The Cascades lead singer John Gummoe once explained that he wrote ‘Rhythm of the Rain’ over a period of time, the lyrics began while he was serving in the U.S. Navy. He was standing a mid watch on the bridge while underway to Japan.They were sailing up in the north pacific and it was raining heavily and the seas were tossing. It was like the rain was talking. It was later on that he sat down at a piano and was fooling around with the black keys that produced the now familiar melody. Hundreds of artists have since recorded this song, a huge worldwide hit. BMI named “Rhythm of the Rain” the 9th most performed song of the 20th century.
    My own heart was ‘torn’ as I read your Article, a bitter/sweet memory of bygone love. It occurred nearly 50 years ago and I’ve been happily married for 41 years since, but it still pricks my heart. She left our seven year relationship, my first marriage, quite unexpectedly and abruptly. She awoke one morning, said she needed a vacation, took my car and literally disappeared. I filed a ‘missing person’ report with the police. After eight months, I inadvertently drove by her mother’s house located on a major thoroughfare, and noticed my car in her driveway. As I walked up the steps to her front door, I could see through the living room picture window my ex get up and run for the rear door. I caught her coming out the back gate – immediately she screamed, “I want a divorce”. I never saw her again. No explanation, no attempt for reconciliation, not even at the court hearing – NOTHING. To this day, I have NO clue as to what caused her flight, nor our separation. Sadly, the pitter/patter of the rain always reminds me ‘what a fool I’ve been’ – but since she never came back to me, was she EVER really mine? So, thanks for the memories…

    Liked by 2 people

    • TF THOMPSON – It seems we have more in common than merely last names. I too served in prison ministry in the late 1970’s – ’80’s. My brother-in-law was a CA State Chaplin. Together we held camp meetings , contemporary christian music concerts, and regular weekly Bible study on prison grounds. Of course, the above personal story regarding my 1st marriage was BEFORE I encountered Christ. I read your post “You call Yourself a Christian” and perhaps it is just the beginning of a fruitful mutual acquaintance.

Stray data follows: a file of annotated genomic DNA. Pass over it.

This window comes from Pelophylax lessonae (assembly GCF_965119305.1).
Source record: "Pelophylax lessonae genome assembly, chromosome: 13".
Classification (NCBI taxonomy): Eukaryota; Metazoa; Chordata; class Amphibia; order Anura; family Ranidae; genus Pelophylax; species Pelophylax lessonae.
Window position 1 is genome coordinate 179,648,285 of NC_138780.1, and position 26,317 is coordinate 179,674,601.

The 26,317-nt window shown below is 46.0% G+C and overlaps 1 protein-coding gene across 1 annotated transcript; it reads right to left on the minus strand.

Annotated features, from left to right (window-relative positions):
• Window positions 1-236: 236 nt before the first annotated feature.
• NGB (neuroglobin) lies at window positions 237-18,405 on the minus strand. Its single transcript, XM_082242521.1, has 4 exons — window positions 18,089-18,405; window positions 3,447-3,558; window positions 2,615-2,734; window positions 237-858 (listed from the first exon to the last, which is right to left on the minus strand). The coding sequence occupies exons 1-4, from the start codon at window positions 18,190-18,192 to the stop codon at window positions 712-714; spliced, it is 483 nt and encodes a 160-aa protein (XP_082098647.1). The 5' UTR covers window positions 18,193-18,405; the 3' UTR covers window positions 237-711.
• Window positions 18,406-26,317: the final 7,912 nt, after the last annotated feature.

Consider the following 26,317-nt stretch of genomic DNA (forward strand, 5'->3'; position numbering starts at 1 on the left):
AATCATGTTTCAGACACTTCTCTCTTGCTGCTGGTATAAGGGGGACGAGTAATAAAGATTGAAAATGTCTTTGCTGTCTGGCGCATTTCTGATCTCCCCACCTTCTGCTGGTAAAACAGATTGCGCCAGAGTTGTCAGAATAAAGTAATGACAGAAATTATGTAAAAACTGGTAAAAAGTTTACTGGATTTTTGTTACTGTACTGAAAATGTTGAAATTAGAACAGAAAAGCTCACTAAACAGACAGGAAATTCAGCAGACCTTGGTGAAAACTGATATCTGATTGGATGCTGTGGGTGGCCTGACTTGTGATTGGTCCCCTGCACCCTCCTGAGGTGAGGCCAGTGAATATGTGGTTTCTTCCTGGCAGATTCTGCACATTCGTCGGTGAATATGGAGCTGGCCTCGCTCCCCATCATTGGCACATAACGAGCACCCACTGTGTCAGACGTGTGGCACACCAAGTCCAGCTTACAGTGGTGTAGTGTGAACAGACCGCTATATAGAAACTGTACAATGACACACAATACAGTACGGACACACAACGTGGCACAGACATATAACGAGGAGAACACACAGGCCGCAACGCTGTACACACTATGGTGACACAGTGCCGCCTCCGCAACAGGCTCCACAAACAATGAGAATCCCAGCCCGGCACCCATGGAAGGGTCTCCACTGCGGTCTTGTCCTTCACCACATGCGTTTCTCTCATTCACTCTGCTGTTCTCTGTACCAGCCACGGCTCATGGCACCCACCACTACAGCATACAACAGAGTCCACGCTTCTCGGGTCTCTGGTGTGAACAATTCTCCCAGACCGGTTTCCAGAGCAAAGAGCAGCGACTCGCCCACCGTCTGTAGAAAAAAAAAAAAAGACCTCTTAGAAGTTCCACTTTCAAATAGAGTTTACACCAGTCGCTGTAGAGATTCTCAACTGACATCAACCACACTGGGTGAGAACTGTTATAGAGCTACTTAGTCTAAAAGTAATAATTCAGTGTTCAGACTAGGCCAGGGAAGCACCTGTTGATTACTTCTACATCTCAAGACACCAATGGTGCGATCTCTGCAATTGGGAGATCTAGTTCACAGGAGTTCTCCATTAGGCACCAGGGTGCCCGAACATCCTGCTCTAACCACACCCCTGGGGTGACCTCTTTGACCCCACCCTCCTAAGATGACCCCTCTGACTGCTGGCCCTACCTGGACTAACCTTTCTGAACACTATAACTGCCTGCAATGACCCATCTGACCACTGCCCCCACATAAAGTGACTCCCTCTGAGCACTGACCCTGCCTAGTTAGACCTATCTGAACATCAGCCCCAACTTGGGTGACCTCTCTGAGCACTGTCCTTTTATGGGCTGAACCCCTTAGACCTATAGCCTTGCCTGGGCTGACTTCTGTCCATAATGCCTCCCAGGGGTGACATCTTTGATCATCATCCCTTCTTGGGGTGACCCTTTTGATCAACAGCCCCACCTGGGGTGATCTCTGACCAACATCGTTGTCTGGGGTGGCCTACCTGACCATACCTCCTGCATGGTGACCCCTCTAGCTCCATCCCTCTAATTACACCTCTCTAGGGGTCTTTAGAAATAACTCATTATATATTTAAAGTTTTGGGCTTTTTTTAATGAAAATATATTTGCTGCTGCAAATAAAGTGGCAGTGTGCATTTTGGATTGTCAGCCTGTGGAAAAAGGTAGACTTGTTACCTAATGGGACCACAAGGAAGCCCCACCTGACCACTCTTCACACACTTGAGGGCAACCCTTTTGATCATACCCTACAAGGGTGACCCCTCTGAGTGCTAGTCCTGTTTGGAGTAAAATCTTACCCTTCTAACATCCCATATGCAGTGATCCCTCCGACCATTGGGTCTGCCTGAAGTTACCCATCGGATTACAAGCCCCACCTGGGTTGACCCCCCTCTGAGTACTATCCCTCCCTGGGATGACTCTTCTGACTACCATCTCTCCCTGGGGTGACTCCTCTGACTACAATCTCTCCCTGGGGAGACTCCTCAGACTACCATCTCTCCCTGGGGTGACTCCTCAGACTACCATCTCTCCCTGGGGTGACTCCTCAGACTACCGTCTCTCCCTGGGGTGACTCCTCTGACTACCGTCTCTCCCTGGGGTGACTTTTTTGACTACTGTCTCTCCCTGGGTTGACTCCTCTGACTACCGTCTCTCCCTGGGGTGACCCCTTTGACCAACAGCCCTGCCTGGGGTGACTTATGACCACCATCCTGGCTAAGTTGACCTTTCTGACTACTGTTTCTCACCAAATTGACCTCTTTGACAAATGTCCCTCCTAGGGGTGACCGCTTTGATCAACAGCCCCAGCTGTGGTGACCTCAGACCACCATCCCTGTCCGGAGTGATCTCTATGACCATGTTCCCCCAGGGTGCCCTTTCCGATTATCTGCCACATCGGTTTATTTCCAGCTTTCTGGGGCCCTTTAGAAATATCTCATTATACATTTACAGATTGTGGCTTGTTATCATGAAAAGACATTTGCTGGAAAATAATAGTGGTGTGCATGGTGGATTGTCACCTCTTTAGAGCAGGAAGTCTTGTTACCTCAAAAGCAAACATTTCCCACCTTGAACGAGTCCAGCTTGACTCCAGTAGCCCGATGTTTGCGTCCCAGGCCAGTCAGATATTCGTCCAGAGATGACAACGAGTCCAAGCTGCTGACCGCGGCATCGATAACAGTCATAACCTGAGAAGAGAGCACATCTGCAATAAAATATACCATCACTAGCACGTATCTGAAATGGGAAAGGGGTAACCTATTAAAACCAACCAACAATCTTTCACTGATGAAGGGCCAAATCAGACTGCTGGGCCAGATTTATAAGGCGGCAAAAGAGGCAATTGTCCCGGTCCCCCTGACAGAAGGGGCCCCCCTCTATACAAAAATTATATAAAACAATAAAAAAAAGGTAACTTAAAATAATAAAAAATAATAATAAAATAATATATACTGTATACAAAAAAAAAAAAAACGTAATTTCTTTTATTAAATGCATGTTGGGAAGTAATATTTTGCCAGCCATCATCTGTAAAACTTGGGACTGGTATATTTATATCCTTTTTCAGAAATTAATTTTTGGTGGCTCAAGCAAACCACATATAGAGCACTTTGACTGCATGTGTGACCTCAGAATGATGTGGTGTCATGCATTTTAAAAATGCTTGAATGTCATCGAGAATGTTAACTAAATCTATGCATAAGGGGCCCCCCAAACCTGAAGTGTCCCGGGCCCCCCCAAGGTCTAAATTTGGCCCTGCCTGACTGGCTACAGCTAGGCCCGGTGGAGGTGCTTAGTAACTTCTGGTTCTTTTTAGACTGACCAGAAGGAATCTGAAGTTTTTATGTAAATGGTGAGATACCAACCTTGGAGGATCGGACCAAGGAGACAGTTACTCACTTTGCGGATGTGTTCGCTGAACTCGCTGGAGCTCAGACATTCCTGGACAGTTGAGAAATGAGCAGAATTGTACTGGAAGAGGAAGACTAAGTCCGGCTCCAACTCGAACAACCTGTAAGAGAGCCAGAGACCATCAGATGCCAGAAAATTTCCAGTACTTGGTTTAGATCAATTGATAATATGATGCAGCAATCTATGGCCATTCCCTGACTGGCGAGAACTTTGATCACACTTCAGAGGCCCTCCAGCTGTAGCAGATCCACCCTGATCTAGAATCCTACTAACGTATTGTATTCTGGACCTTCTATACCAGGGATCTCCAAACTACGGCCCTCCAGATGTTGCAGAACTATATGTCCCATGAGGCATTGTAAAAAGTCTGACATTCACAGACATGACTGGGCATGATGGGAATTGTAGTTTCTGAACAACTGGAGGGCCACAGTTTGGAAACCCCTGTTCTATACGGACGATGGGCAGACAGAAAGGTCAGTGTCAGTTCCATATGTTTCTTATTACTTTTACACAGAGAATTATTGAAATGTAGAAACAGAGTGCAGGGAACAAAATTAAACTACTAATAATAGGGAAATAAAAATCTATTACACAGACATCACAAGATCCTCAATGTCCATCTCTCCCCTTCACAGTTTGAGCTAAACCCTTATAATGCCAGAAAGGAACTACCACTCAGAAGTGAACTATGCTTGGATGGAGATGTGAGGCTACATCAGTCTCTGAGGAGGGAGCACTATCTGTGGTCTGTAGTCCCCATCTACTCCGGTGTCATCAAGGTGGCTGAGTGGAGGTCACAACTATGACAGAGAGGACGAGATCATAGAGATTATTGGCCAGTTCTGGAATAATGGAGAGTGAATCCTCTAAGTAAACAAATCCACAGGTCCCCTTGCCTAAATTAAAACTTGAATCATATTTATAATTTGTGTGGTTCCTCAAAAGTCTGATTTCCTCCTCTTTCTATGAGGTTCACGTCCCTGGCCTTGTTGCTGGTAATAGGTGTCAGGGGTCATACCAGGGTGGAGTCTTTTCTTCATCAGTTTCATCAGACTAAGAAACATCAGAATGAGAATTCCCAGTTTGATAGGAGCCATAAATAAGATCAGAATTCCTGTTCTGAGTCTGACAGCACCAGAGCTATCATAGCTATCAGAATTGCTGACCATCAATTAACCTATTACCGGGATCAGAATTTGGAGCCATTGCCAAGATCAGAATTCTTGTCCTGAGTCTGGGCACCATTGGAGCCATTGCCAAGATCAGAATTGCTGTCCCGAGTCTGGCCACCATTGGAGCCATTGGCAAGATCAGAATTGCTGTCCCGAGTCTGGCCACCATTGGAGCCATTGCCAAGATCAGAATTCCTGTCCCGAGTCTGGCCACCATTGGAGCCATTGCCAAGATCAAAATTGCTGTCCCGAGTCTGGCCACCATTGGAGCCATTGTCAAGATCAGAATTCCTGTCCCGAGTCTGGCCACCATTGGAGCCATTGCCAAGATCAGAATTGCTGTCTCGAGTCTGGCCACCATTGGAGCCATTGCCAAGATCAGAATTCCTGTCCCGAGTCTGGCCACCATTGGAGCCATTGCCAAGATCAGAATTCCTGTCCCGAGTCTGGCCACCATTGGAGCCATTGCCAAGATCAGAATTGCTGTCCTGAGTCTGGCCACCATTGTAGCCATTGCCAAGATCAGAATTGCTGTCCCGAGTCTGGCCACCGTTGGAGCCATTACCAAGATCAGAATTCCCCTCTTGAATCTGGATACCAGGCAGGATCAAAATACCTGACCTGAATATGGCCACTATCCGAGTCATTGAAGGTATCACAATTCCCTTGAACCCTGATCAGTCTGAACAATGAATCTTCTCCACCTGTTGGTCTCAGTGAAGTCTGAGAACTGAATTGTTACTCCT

Liked by 1 person

    • I’m sorry to bring back sad memories.
      The song in question was recorded in 1962 but released in January 1963. My Billboard book has only Top Forty listings, so I did not know about their songs that reached the Top Hundred. J.

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  2. “As I writer, I respect copyright laws, ….”

    I would presume that you, as a writer, also understand that typographic errors occur, so you will change this to “As a writer” or, possibly, “As I write”. 🙂

    Liked by 2 people

  3. Oh, I remember Rod Stewart. I think things come down to two separate things we regret. The first might be all of the things that we didn’ t say, and the second are all the dumb things that we did say. In both cases, we felt like we played the fool for both were in fact, foolish. Sometime, I think it just isn’t in the cards when it comes to a particular romance.

    Liked by 3 people

  4. This was particularly poignant this evening. Thank you for sharing it.
    I love looking at people’s interpretations of lyrics on songmeanings.com. For example, I had Rod Stewart’s “You’re in My Heart” stuck in my head last night because I heard it in a store. I won’t tell you what it said because I don’t want to ruin it for you if you thought it was solely about a woman…

    Liked by 2 people